KN, p. 215 “Fraud Squad: Save Grandma from Bankruptcy”


In “Grandma Bought a Half-Price Whatsit” we pointed out a few phone scams that sadly, have worked on many Senior citizens. How can we keep our Seniors safe from fraudsters? One solution is to cut down on the possible interactions with the bad guys. Here are a few easy lifestyle changes for Seniors and their honest caregivers.


  1. Be aware that you are at risk from everyone – family members challenged by money problems may take advantage of a Senior’s vulnerability. Choose the person to help with your money who doesn’t need it, because unfortunately, over 90% of all reported elder fraud is committed by the Senior’s own family members – including their adult children and grandchildren! There are many reports of emptied joint checking accounts, and outright theft.


  1. Stay involved!

Some Senior citizens withdraw from the larger community, but then have nobody to share their concerns with. Sheila’s mom did volunteer work at a local church and made great friends there. Four of them organized a daily check-in system. They made phone calls to chat and make sure each was okay.


  1. Tell people on the phone: “I never give money over the phone to a telemarketer. Send me something in writing.” Always wait until you receive that written material. Don’t donate to anyone who will only take credit cards.


  1. Don’t open the door to people you don’t know.

Get a peephole installed so that you can see who’s standing on the doorstep. If you don’t recognize the person out there, ignore the knocking. They’ll go away. If they don’t, call the police and DON’T open the door except to the Police Officer.


  1. Shred all receipts with your credit card number

Buy—and use—a paper shredder. Check your bank and credit card statements every month and never give out personal information over the phone unless you had called them first.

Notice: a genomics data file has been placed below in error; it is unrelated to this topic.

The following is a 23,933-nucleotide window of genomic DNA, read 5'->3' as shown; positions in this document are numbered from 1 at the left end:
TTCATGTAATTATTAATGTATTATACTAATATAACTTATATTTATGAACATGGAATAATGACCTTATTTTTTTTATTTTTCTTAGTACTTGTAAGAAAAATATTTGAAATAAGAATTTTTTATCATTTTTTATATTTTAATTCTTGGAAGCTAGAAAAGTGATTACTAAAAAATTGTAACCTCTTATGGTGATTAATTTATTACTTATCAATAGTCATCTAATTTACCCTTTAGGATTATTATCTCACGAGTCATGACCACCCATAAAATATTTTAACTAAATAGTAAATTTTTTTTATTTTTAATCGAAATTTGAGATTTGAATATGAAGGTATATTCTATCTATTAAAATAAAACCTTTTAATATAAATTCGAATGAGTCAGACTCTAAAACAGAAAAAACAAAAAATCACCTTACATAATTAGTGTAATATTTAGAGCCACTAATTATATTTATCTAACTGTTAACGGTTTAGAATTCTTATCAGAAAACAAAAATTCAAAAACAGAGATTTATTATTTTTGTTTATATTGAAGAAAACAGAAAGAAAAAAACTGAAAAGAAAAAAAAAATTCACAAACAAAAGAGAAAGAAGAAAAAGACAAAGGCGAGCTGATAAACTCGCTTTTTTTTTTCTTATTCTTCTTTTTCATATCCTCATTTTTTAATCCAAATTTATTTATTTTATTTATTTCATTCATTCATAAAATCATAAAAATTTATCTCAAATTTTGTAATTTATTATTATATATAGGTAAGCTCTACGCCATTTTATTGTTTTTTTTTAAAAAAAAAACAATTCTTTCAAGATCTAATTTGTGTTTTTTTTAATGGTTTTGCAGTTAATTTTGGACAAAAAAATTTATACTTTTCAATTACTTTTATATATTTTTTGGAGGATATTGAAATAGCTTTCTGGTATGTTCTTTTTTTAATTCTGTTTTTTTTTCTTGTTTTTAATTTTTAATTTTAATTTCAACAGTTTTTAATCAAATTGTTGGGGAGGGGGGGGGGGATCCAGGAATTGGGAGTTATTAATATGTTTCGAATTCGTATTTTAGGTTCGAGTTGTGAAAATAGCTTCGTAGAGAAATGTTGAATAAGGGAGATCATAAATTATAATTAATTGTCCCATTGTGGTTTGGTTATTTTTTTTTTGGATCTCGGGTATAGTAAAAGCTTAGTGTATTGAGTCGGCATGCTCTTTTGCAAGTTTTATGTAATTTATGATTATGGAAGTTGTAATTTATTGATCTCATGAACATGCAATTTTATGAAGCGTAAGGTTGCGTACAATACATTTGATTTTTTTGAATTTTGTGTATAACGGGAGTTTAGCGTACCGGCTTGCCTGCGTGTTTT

1. Sign up for the “Do Not Call” list and take yourself off mailing lists.

Do not let mail sit in your mailbox for more than one day. When sending out bill payments, drop the envelopes off at the post office or consider setting up automatic bank withdrawal for the predictable monthly utility bills. If you are going out of town for a few days, have the Post Office hold your mail until you get back.


  1. Use direct deposit for benefit checks.

Using direct deposit allows checks to go right into your accounts, protecting them from thieves who steal right from the mailboxes or from your home if the checks are left lying around for nosy visitors to see. Never leave cash lying around.


  1. Never give your credit card, banking, Social Security, Medicare, or other personal information over the phone unless you are the one that called them first.

Misuse of Medicare is one of the largest scams involving seniors. One ploy is to sell unneeded equipment to the clients at nursing homes. Sheila’s Mom did a stint in an Assisted Living place for a few weeks after she broke a hip. One day, we walked in and saw a brand-new, $1,000. wheelchair sitting in her room. A chair that she did not need, and had not been authorized by Sheila or anyone at the place. The salesman had come directly to her room, told Mom that she was entitled to it because of her injury, and that Medicare would pay for it. Since the guy had come to her room, Mom thought the whole thing had been cleared by all of her lovely people. Not needing the chair in the first place, she was confused, but thought the doctor had suggested the chair. Nope.